To be registered as a combatant with the Combat Sports Authority a combatant must supply certain documents provided by a medical practitioner. The two key documents are:
- Certificate of Fitness
- Serological Certificate
About the Certificate of Fitness
The purpose of a medical examination of persons wishing to register or maintain their registration as a combatant under the Combat Sports Act 2013 is to minimise the risks of participation in combat sports. It is a condition of each combatant’s registration that they provide a Certificate of Fitness to the Combat Sports Authority each year.
It is acknowledged that such examination will not prevent injuries arising during a contest from strikes to the body. The purpose of the examination is to detect those persons who are particularly at risk due to pre-existing disease or anatomical abnormalities.
The medical practitioner should undertake any medical examinations and tests they believe are necessary to give them confidence to issue the Certificate of Fitness. Combatants must be in good health.
The Combat Sports Authority does not require details of the examination undertaken or medical test results obtained and the confidentiality of this information should be maintained between the medical practitioner and combatant.
In addition to these annual examinations, the Combat Sports Act 2013 requires that combatants be examined by a medical practitioner before every contest, after every contest and at any time as directed by the Combat Sports Authority. These examinations are for the health and safety of combatants and any resulting medical suspensions are shown on the record cards contained within the combatant’s Medical Record Book.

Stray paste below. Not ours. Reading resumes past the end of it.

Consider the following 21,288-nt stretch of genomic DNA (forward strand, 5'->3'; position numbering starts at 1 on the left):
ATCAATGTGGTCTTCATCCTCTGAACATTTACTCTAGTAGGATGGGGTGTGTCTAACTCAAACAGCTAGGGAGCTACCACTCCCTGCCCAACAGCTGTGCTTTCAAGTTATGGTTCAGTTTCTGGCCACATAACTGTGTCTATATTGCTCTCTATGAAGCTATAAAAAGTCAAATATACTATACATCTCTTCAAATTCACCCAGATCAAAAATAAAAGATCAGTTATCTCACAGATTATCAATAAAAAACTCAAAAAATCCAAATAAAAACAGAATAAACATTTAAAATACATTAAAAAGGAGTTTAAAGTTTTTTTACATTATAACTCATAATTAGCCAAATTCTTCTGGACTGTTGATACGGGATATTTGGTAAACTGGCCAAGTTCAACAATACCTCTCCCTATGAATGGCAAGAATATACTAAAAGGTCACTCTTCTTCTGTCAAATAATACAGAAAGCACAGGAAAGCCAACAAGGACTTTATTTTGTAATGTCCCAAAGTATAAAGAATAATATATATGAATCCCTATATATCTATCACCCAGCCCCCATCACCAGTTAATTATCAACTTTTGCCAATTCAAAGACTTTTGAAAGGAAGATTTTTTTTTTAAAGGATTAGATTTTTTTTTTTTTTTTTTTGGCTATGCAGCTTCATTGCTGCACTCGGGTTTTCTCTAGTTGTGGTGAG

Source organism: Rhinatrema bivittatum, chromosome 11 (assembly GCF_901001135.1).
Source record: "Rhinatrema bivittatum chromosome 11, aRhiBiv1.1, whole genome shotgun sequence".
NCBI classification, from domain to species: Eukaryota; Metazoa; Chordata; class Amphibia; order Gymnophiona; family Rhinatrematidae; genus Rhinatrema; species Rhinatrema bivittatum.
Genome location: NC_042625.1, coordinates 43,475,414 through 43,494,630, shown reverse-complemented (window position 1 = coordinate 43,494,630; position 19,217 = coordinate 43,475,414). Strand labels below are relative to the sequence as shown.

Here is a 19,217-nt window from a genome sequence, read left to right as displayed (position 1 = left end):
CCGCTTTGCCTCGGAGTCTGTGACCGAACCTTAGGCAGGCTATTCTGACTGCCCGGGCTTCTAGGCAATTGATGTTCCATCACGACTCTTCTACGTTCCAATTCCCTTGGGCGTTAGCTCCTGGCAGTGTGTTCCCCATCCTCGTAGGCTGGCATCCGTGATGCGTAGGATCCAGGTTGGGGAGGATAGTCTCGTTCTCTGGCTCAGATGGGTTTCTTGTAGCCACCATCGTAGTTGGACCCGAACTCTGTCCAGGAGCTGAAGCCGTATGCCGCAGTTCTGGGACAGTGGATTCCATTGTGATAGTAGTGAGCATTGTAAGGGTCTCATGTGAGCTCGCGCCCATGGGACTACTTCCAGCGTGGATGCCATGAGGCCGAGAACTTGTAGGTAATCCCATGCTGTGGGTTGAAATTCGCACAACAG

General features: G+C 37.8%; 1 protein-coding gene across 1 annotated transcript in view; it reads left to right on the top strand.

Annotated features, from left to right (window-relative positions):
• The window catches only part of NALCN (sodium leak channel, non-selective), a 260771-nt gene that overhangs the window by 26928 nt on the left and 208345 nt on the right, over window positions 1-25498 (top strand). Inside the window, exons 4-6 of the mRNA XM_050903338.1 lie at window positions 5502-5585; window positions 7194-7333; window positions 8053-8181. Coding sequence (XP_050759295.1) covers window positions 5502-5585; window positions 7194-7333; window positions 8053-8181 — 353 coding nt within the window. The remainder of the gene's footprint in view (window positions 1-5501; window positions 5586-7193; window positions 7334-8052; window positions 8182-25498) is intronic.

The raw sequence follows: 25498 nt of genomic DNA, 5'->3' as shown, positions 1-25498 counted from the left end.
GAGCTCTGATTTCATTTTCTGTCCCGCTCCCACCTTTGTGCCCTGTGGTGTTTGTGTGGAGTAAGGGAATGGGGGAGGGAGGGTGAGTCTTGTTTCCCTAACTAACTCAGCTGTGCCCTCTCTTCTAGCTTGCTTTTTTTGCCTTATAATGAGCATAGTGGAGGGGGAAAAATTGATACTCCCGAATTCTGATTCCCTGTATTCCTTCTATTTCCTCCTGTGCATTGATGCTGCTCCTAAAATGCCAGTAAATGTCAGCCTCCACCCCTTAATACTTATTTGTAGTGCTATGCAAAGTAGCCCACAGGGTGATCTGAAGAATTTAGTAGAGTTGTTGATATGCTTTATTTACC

About the Serological Clearance
All combatants must supply a current Serological Certificate on the approved form to the Combat Sports Authority before they may be registered.
- Combatants 18 years and over must supply a current serological certificate every six months in order to be eligible to compete.
- Combatants under 18 years must supply a current serological certificate every twelve months in order to be eligible to compete.
A current SEROLOGICAL CLEARANCE is a certificate by registered medical practitioner or a person who provides a pathology service that:
- the medical practitioner or person is of the opinion that a specified person is capable of transmitting any medical condition or disease specified by the regulations being,
- Hepatitis B and
- Hepatitis C.
- the opinion is based on the results of blood tests or other tests carried out on a date specified in the certificate.
In order to complete the Serology Certificate the medical practitioner must in the first instance order the following screening tests to be conducted:
- HIV combined antigen- antibody (HIV Ag/Ab),
- Hepatitis B surface antigen (HBsAg), and
- Hepatitis C antibody (HCV Ab).
The Combat Sports Authority does not require the results of the pathology test, only the completed serological clearance.
It is recommended that a combatant keeps a record of their results as this may be required by interstate or international authorities.
Role of the medical practitioner at a contest
In NSW, it is a requirement that a medical practitioner is in attendance at every combat sport contest covered by the legislation.
It is the responsibility of the Promoter to ensure that a medical practitioner is in attendance before, during and after the contest for the purposes of exercising the functions of an attending medical practitioner.
It is the responsibility of the Promoter of a contest to engage a registered medical practitioner to be in attendance.
The Act sets out the functions required of the medical practitioner and this fact sheet summarises the key activities and provides useful background information for the medical practitioner.